Thursday, August 20, 2009

"On being Mom" by Anna Quindlen

"On being Mom" by Anna Quindlen

If not for the photographs, I might have a hard time believing they
ever existed. The pensive infant with the swipe of dark bangs and the
black-button eyes of a Raggedy Andy doll. The placid baby with the
yellow ringletsand the high piping voice. The sturdy toddler with the
lower lip that curled into an apostrophe above her chin.

All my babies are gone now. I say this not in sorrow but in
disbelief. I take great satisfaction in what I have today: three almost-adults, two
taller than I am, one closing in fast. Three people who read the same books I do and
have learned not to be afraid of disagreeing with me in their opinion of
them, who sometimes tell vulgar jokes that make me laugh until I choke and cry,
who need razor blades and shower gel and privacy, who want to keep their doors
closed more than I like.

Who, miraculously, go to the bathroom, zip up their jackets and move food
from plate to mouth all by themselves. Like the trick soap I bought for the
bathroom with a rubber ducky at its center, the baby is buried deep within
each, barely discernible except through the unreliable haze of the past.

Everything in all the books I once pored over is finished for me now.
Penelope Leach, T. Berry Brazelton., Dr. Spock. The ones on sibling rivalry and
sleeping through the night and early childhood education, all grown obsolete.
Along with Goodnight Moon and Where the Wild Things Are, they are
battered, spotted, well used. But I suspect that if you flipped the pages dust
would rise like memories.

What those books taught me, finally, and what the women on the
playground taught me, and the well-meaning relations -- what they taught me was
that they couldn't really teach me very much at all. Raising children is
presented at first as a true-false test, then becomes multiple choice,
until finally, far along, you realize that it is an endless essay. No one
knows anything. One child responds well to positive reinforcement, another
can be managed only with a stern voice and a timeout. One boy is toilet
trained at 3, his brother at 2. When my first child was born, parents were told to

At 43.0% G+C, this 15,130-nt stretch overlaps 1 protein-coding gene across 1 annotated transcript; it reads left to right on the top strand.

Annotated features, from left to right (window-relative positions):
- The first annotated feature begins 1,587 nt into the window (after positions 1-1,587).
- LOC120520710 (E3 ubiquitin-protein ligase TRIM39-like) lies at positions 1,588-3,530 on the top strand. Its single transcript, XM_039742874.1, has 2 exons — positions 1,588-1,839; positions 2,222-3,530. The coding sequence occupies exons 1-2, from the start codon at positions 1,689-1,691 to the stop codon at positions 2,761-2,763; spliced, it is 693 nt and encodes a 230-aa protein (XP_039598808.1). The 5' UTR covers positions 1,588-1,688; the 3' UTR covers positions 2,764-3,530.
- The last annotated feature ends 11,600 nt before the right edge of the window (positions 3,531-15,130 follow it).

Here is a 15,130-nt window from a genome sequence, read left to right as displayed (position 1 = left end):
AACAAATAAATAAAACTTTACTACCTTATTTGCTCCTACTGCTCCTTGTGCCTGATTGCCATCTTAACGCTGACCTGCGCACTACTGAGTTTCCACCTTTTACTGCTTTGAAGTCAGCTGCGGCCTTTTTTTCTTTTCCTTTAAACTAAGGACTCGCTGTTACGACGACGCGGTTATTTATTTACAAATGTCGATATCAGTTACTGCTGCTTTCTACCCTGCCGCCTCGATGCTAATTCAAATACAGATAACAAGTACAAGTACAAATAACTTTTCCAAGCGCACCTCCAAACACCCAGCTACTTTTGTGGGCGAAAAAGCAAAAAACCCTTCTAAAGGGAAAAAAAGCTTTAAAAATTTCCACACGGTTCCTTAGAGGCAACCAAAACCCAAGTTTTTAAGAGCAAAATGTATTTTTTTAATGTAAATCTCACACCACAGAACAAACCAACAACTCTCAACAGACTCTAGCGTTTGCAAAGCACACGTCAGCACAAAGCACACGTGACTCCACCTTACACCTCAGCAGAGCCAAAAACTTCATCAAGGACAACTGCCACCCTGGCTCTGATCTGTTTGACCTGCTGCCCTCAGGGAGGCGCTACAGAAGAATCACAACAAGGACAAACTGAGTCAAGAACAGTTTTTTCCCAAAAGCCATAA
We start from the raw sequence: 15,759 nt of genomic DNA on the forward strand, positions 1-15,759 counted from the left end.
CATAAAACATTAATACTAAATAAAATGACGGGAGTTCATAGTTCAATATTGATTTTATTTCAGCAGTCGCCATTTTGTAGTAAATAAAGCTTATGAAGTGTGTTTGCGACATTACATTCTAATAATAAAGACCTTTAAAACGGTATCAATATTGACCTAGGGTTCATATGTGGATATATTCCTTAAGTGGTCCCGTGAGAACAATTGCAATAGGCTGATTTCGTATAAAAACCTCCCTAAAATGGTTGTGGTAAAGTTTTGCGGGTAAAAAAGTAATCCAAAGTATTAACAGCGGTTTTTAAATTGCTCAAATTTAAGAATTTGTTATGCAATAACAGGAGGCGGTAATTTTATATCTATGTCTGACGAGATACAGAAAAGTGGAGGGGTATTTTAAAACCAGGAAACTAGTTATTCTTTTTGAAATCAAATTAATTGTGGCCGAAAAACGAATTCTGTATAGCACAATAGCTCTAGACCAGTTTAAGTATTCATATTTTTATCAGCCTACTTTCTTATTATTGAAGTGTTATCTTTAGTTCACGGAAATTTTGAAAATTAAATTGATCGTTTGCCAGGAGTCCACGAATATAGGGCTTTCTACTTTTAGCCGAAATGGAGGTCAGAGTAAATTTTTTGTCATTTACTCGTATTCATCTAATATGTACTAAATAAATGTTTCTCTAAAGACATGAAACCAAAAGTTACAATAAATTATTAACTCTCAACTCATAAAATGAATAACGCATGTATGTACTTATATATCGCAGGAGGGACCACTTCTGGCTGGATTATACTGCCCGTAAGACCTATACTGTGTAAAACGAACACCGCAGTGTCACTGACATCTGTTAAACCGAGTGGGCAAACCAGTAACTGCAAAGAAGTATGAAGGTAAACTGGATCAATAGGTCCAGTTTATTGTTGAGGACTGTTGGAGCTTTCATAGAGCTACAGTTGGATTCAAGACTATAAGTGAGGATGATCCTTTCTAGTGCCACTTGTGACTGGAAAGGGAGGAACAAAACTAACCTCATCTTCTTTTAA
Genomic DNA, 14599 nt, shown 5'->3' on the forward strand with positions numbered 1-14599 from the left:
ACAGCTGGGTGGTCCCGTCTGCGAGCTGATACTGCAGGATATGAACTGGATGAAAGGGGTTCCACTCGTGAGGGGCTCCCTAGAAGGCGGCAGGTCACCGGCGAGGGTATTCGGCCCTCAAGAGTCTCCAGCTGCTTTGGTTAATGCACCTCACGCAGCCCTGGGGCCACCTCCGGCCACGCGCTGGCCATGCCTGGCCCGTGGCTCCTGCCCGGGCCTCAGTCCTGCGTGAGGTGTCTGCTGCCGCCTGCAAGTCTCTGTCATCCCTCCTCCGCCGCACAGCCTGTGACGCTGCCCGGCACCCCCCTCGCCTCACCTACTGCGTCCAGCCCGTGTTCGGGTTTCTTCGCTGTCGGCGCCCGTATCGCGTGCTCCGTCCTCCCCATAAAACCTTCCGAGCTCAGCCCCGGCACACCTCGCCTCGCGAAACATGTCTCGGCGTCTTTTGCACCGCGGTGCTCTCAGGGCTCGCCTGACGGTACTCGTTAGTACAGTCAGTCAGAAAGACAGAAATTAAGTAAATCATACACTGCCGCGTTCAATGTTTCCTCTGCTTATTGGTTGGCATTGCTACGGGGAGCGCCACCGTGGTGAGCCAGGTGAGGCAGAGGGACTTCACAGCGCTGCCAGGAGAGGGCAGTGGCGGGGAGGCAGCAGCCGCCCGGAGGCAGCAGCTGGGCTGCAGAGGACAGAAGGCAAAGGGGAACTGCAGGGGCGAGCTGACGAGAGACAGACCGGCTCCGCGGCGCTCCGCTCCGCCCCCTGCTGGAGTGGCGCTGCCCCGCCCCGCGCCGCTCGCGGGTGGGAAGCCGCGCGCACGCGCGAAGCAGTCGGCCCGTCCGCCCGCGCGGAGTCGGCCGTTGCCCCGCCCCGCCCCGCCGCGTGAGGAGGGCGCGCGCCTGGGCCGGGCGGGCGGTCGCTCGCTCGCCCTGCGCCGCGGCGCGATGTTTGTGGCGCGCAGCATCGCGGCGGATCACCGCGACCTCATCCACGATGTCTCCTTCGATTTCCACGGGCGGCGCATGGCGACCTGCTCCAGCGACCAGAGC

put baby to bed onhis bellyso that he would not choke on his own spit-up. By the
time my last arrived, babies were put down on their backs because of research
on sudden infant death syndrome.

To a new parent this ever-shifting certainty is terrifying, and then
soothing.Eventually you must learn to trust yourself. Eventually the research
will follow.

I remember 15 years ago poring over one of Dr. Brazelton's wonderful
books on child development, in which he describes three different sorts of
infants: average, quiet, and active. I was looking for a sub-quiet codicil for
an 18-month-old who did not walk. Was there something wrong with his fat
little legs? Was there something wrong with his tiny little mind? Was he
developmentally delayed, physically challenged? Was I insane? Last
year he went to China. Next year he goes to college. He can talk just fine. He can
walk, too.

Every part of raising children is humbling, too. Believe me, mistakes
were made. They have all been enshrined in the Remember-When-Mom-Did Hall of
Fame. The outbursts, the temper tantrums, the bad language, mine, not
theirs. The times the baby fell off the bed. The times I arrived late for
preschool pickup. The nightmare sleepover. The horrible summer camp.
The day when the youngest came barreling out of the classroom with a 98 on her
geography test, and I responded, What did you get wrong? (She insisted
I include that.) The time I ordered food at the McDonald's drive-through speaker and
then drove away without picking it up from the window. (They all insisted I
include that.) I did not allow them to watch the Simpsons for the first two
seasons...What was I thinking?

But the biggest mistake I made is the one that most of us make while
doing this. I did not live in the moment enough. This is particularly clear now
that the moment is gone, captured only in photographs. There is one picture of
the three of them sitting in the grass on a quilt in the shadow of the swing